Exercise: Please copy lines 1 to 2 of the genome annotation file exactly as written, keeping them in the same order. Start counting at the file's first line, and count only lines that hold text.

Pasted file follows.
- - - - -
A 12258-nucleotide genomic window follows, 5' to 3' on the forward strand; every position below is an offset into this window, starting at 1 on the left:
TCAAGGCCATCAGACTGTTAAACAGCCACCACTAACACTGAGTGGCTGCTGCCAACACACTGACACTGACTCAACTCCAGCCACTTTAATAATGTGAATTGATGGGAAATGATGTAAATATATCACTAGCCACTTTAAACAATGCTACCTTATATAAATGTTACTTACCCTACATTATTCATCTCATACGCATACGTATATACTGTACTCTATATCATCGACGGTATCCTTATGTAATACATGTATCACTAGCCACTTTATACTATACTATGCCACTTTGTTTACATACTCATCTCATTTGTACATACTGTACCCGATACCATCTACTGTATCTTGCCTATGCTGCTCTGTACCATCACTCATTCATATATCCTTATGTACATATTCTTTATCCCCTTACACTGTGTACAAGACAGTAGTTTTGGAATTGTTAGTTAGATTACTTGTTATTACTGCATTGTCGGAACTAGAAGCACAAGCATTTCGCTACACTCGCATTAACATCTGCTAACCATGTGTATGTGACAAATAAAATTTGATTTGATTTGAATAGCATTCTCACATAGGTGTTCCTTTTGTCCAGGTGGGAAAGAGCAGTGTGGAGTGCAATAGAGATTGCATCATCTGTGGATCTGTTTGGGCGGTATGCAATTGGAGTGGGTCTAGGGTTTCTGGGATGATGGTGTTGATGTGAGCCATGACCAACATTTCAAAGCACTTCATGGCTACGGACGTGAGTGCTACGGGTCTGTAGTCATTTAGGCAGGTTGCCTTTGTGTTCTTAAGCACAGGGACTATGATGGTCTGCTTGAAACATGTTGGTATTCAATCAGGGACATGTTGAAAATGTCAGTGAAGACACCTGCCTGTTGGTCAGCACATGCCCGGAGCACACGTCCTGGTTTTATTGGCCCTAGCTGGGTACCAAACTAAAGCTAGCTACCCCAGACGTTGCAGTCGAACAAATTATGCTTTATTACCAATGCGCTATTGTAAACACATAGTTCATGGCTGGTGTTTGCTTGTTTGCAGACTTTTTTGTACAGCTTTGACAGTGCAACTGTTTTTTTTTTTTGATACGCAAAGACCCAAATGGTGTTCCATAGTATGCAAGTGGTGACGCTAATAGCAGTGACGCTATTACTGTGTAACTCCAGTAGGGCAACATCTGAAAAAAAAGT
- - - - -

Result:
A 12258-nucleotide genomic window follows, 5' to 3' on the forward strand; every position below is an offset into this window, starting at 1 on the left:
TCAAGGCCATCAGACTGTTAAACAGCCACCACTAACACTGAGTGGCTGCTGCCAACACACTGACACTGACTCAACTCCAGCCACTTTAATAATGTGAATTGATGGGAAATGATGTAAATATATCACTAGCCACTTTAAACAATGCTACCTTATATAAATGTTACTTACCCTACATTATTCATCTCATACGCATACGTATATACTGTACTCTATATCATCGACGGTATCCTTATGTAATACATGTATCACTAGCCACTTTATACTATACTATGCCACTTTGTTTACATACTCATCTCATTTGTACATACTGTACCCGATACCATCTACTGTATCTTGCCTATGCTGCTCTGTACCATCACTCATTCATATATCCTTATGTACATATTCTTTATCCCCTTACACTGTGTACAAGACAGTAGTTTTGGAATTGTTAGTTAGATTACTTGTTATTACTGCATTGTCGGAACTAGAAGCACAAGCATTTCGCTACACTCGCATTAACATCTGCTAACCATGTGTATGTGACAAATAAAATTTGATTTGATTTGAATAGCATTCTCACATAGGTGTTCCTTTTGTCCAGGTGGGAAAGAGCAGTGTGGAGTGCAATAGAGATTGCATCATCTGTGGATCTGTTTGGGCGGTATGCAATTGGAGTGGGTCTAGGGTTTCTGGGATGATGGTGTTGATGTGAGCCATGACCAACATTTCAAAGCACTTCATGGCTACGGACGTGAGTGCTACGGGTCTGTAGTCATTTAGGCAGGTTGCCTTTGTGTTCTTAAGCACAGGGACTATGATGGTCTGCTTGAAACATGTTGGTATTCAATCAGGGACATGTTGAAAATGTCAGTGAAGACACCTGCCTGTTGGTCAGCACATGCCCGGAGCACACGTCCTGGTTTTATTGGCCCTAGCTGGGTACCAAACTAAAGCTAGCTACCCCAGACGTTGCAGTCGAACAAATTATGCTTTATTACCAATGCGCTATTGTAAACACATAGTTCATGGCTGGTGTTTGCTTGTTTGCAGACTTTTTTGTACAGCTTTGACAGTGCAACTGTTTTTTTTTTTTGATACGCAAAGACCCAAATGGTGTTCCATAGTATGCAAGTGGTGACGCTAATAGCAGTGACGCTATTACTGTGTAACTCCAGTAGGGCAACATCTGAAAAAAAAGT